Rep. Charles Rangel leads by 990 votes in his Democratic primary, after election officials completed a contentious, extended count lasting nearly two weeks.
But for the result to become official, it must first be certified by board commissioners, which can happen as soon as Tuesday.
Either candidate may also still challenge the board’s assessment in court. The Dominican Republic-born Espaillat, has already filed suit, alleging possible voter suppression, claiming some Latino supporters were turned away from polls and that election officials improperly invalidated many ballots.
Both parties are due in court on Wednesday to further litigate Espaillat’s suit.
Rangel appeared to have won his primary contest on June 26, when reports showed him with a 46 percent to 38 lead over his challenger with 82 percent of precincts reporting. Rangel declared victory and Espaillat conceded.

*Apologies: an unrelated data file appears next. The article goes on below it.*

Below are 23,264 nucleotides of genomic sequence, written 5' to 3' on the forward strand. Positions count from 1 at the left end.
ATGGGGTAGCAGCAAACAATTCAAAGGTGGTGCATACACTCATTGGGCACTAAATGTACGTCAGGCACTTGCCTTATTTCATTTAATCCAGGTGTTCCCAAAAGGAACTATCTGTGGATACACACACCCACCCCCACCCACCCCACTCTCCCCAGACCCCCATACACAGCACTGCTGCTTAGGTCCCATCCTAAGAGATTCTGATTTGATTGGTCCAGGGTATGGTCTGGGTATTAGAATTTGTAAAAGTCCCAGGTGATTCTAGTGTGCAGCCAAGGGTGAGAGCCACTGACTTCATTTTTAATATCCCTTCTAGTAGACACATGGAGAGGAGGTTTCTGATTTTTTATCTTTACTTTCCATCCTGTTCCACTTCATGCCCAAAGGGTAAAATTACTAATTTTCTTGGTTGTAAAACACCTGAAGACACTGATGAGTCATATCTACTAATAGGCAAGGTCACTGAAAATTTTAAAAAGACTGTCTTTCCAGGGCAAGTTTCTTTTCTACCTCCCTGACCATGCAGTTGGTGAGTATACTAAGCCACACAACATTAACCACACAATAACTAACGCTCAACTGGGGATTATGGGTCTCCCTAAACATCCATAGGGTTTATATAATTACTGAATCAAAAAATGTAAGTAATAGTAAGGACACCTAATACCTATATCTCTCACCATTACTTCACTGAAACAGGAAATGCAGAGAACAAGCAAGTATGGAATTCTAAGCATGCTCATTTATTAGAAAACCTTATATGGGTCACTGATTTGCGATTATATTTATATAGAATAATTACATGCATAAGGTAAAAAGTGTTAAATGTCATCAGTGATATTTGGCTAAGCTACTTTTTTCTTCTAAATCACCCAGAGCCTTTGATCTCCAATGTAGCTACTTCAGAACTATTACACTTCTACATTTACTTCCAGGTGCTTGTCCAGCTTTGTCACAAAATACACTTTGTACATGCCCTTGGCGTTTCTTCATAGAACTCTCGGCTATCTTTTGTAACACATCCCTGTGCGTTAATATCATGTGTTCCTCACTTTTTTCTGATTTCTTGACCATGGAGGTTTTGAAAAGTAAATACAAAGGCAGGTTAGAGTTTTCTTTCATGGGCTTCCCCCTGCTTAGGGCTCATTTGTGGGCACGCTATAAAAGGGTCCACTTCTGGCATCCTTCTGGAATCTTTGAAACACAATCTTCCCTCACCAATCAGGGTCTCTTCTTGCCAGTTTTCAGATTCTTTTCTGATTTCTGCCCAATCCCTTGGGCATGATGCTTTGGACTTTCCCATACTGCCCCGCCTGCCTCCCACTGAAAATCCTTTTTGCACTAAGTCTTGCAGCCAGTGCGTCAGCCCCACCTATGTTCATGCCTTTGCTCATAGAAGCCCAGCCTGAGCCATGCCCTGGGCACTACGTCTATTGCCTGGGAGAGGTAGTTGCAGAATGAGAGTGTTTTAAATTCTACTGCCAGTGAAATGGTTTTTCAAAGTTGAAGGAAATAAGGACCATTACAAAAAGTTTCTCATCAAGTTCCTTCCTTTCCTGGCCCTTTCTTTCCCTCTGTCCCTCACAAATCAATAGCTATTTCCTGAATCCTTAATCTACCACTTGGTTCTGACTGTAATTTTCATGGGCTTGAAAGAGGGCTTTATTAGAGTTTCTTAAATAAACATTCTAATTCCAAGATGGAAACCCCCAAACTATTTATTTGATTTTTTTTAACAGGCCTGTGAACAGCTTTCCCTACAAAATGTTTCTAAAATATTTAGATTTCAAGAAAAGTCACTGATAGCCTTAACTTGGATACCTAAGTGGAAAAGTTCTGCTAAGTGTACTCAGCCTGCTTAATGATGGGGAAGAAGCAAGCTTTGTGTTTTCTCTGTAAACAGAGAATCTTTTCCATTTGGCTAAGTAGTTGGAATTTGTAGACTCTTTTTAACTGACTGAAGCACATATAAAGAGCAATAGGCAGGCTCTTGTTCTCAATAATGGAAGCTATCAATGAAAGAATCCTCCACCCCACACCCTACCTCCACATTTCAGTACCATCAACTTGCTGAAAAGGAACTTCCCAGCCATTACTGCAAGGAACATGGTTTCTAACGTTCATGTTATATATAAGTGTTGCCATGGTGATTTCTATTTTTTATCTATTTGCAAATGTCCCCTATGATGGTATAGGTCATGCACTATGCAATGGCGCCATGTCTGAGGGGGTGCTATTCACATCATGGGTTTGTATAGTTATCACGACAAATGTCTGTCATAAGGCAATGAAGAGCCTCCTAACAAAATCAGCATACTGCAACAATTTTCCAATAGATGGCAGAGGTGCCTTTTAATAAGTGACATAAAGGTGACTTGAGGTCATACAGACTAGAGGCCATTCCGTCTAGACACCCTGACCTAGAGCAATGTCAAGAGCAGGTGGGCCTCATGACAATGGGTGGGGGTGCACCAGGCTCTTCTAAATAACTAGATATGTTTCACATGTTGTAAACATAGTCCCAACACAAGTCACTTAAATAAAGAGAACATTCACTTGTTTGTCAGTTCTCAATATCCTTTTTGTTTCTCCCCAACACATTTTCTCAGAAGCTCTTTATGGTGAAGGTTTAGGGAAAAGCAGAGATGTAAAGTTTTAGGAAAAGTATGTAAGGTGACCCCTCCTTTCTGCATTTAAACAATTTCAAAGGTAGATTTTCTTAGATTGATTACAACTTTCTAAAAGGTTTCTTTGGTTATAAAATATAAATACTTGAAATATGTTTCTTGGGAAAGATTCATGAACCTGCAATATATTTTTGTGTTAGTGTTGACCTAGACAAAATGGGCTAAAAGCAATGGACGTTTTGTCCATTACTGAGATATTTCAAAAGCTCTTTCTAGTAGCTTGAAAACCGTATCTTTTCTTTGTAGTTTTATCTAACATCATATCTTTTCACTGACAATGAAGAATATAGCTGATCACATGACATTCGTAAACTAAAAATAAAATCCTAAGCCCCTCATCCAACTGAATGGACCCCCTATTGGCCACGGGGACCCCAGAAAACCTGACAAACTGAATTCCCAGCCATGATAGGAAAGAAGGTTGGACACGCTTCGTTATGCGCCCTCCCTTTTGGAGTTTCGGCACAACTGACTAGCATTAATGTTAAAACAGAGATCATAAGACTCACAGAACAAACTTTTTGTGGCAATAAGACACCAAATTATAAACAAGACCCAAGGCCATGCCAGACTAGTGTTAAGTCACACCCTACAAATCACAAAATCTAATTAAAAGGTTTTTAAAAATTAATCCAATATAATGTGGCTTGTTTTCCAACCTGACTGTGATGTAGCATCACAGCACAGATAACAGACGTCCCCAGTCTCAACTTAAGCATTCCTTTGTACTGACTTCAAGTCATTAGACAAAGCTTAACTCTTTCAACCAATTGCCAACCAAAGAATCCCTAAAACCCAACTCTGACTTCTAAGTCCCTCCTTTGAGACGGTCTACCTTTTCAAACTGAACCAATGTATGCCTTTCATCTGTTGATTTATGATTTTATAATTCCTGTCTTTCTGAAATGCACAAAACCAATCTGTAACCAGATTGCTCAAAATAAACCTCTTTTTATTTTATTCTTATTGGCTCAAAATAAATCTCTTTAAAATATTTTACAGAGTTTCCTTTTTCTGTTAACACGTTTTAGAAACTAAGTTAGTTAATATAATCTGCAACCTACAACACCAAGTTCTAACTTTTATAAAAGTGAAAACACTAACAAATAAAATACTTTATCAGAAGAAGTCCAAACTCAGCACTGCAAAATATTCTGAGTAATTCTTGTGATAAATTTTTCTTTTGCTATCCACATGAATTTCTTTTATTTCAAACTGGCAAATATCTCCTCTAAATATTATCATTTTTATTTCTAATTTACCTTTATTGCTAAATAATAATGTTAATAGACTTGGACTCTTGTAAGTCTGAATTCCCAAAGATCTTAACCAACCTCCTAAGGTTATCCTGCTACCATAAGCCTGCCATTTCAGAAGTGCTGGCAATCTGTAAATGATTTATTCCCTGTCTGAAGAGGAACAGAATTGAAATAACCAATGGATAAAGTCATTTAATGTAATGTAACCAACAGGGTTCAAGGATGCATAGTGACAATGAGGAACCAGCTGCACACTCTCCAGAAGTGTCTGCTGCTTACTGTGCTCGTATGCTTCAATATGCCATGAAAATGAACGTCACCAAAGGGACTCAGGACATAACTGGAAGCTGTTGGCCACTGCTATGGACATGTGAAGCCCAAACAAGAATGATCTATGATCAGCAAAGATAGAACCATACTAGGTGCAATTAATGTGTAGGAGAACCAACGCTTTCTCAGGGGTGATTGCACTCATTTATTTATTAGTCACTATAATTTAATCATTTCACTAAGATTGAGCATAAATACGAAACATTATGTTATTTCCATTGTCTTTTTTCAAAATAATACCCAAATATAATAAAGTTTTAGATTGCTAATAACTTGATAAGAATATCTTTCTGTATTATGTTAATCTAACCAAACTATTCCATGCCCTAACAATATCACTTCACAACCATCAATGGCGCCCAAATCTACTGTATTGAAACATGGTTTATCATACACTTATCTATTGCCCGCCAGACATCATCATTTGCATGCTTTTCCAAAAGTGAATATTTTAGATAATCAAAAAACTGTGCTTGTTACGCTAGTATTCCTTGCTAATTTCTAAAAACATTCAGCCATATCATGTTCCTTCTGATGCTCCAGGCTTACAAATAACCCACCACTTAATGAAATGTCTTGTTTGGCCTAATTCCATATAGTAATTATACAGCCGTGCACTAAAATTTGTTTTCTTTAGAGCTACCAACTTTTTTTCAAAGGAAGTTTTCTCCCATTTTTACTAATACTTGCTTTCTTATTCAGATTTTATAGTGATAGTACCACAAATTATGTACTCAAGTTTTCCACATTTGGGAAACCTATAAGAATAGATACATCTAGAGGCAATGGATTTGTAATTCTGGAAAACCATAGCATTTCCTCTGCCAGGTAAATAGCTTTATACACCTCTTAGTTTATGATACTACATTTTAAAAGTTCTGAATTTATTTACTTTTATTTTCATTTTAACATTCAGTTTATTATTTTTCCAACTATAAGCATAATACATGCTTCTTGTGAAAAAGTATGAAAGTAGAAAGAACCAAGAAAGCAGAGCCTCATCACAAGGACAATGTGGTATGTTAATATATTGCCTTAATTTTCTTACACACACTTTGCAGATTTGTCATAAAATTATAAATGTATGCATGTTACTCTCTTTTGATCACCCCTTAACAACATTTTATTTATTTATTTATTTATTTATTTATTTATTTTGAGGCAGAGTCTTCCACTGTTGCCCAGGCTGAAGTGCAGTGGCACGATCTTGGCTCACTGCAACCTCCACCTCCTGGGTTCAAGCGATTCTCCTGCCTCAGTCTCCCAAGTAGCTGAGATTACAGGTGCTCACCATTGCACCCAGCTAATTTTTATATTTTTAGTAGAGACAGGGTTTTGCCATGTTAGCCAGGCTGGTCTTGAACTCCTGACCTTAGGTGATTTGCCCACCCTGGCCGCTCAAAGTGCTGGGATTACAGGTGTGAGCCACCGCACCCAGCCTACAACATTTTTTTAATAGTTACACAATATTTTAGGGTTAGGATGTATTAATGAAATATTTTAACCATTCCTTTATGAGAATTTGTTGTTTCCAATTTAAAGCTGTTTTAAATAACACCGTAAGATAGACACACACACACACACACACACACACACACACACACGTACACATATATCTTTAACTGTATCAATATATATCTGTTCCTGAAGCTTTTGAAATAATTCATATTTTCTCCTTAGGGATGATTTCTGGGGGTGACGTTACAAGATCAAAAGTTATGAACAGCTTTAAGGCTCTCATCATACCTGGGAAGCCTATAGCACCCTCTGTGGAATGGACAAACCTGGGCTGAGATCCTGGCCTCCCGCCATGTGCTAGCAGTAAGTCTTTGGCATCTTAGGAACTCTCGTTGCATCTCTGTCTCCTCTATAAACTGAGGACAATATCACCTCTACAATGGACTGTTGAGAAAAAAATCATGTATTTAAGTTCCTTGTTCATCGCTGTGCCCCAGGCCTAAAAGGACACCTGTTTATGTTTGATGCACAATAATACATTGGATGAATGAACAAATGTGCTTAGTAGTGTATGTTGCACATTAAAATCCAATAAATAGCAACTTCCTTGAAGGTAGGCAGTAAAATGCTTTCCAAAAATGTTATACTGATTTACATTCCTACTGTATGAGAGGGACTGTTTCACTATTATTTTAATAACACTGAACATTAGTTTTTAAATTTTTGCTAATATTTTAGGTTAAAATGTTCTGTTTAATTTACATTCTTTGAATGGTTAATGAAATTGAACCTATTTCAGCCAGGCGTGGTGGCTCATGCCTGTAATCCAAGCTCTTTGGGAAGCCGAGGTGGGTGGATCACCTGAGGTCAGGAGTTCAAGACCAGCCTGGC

But since election night, Rangel’s lead shrunk as ballots continued to be counted. On Thursday, election officials began counting absentee and affidavit ballots, and Rangel’s lead in the vote count shrunk to 802 votes on Friday morning.
The primary fight has been the toughest of Rangel's 42-year career in Congress. The veteran lawmaker who once served as chairman of the Ways and Means Committee was hit by an ethics scandal that led to him being stripped of much of his power and culminated in a rare House censure in 2010.